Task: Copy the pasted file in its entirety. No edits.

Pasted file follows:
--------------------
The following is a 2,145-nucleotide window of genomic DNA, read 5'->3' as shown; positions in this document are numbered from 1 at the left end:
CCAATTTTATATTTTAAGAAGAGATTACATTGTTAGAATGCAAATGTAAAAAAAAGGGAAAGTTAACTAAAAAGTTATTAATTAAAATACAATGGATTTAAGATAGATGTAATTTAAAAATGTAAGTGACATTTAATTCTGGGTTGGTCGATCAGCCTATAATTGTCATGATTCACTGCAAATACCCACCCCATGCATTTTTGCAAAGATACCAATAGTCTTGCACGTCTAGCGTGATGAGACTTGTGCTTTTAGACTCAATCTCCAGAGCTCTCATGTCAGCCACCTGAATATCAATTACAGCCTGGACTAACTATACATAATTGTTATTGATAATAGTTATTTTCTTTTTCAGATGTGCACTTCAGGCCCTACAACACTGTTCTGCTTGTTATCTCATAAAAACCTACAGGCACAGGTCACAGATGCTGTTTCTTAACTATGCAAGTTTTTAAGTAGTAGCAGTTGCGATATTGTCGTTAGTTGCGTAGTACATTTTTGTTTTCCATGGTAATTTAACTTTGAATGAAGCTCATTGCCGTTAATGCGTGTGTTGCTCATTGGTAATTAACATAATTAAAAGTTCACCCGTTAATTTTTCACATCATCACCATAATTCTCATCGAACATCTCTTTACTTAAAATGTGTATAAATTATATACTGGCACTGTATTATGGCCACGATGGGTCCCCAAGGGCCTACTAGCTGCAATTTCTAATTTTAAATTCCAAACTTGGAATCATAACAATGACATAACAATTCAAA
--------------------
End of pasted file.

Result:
The following is a 2,145-nucleotide window of genomic DNA, read 5'->3' as shown; positions in this document are numbered from 1 at the left end:
CCAATTTTATATTTTAAGAAGAGATTACATTGTTAGAATGCAAATGTAAAAAAAAGGGAAAGTTAACTAAAAAGTTATTAATTAAAATACAATGGATTTAAGATAGATGTAATTTAAAAATGTAAGTGACATTTAATTCTGGGTTGGTCGATCAGCCTATAATTGTCATGATTCACTGCAAATACCCACCCCATGCATTTTTGCAAAGATACCAATAGTCTTGCACGTCTAGCGTGATGAGACTTGTGCTTTTAGACTCAATCTCCAGAGCTCTCATGTCAGCCACCTGAATATCAATTACAGCCTGGACTAACTATACATAATTGTTATTGATAATAGTTATTTTCTTTTTCAGATGTGCACTTCAGGCCCTACAACACTGTTCTGCTTGTTATCTCATAAAAACCTACAGGCACAGGTCACAGATGCTGTTTCTTAACTATGCAAGTTTTTAAGTAGTAGCAGTTGCGATATTGTCGTTAGTTGCGTAGTACATTTTTGTTTTCCATGGTAATTTAACTTTGAATGAAGCTCATTGCCGTTAATGCGTGTGTTGCTCATTGGTAATTAACATAATTAAAAGTTCACCCGTTAATTTTTCACATCATCACCATAATTCTCATCGAACATCTCTTTACTTAAAATGTGTATAAATTATATACTGGCACTGTATTATGGCCACGATGGGTCCCCAAGGGCCTACTAGCTGCAATTTCTAATTTTAAATTCCAAACTTGGAATCATAACAATGACATAACAATTCAAA